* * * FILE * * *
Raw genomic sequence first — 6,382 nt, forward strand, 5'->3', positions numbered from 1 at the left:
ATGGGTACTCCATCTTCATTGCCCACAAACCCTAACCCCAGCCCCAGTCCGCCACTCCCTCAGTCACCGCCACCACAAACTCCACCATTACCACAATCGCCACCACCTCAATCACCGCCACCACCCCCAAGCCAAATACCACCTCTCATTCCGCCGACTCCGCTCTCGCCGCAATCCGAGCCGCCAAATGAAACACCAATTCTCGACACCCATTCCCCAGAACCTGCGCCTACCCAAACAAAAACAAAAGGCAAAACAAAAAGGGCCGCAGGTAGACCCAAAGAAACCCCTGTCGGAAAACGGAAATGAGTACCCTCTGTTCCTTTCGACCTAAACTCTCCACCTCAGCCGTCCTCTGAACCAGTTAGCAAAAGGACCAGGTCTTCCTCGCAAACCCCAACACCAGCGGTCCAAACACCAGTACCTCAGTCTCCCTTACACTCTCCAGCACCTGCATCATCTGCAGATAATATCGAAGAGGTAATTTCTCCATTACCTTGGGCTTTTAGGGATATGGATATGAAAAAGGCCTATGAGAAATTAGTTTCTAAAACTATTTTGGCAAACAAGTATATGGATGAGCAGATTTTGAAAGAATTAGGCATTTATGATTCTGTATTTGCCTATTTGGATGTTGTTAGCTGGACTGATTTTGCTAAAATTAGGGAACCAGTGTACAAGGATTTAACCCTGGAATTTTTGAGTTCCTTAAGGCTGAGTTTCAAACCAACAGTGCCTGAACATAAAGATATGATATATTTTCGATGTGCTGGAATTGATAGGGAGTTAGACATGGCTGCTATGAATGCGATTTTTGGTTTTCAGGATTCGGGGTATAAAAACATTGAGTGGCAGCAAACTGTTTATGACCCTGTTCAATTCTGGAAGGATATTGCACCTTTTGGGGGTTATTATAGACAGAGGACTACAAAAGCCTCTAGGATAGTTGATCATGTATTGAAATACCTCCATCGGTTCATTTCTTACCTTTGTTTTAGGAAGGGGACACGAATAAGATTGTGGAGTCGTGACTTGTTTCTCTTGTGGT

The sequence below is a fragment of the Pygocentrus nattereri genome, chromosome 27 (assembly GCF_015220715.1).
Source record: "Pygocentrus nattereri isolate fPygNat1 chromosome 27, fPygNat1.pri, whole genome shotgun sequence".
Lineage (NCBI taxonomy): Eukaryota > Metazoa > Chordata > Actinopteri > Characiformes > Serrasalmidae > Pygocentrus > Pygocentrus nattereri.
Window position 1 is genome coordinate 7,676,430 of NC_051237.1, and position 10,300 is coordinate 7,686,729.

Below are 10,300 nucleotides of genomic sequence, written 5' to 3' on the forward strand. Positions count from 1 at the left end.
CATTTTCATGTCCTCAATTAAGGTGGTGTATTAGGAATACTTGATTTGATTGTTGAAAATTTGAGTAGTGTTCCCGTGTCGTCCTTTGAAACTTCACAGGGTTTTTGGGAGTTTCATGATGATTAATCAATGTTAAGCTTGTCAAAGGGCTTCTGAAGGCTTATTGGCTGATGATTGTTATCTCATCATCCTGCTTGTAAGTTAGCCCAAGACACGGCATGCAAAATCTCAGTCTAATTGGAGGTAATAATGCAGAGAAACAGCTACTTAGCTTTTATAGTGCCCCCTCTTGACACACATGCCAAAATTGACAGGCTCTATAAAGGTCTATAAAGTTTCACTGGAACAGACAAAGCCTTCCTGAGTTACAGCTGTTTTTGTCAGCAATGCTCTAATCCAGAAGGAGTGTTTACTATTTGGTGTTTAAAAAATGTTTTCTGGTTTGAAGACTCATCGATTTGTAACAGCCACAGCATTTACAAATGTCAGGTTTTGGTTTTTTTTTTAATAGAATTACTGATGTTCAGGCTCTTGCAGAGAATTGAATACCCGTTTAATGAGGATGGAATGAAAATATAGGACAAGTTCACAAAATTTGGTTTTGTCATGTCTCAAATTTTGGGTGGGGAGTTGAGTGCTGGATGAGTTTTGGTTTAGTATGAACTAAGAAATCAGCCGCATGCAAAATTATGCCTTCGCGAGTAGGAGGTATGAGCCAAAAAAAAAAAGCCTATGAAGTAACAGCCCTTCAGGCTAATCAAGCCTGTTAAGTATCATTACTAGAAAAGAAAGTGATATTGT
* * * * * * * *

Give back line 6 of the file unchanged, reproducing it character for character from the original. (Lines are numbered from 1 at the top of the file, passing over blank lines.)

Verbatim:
Window position 1 is genome coordinate 7,676,430 of NC_051237.1, and position 10,300 is coordinate 7,686,729.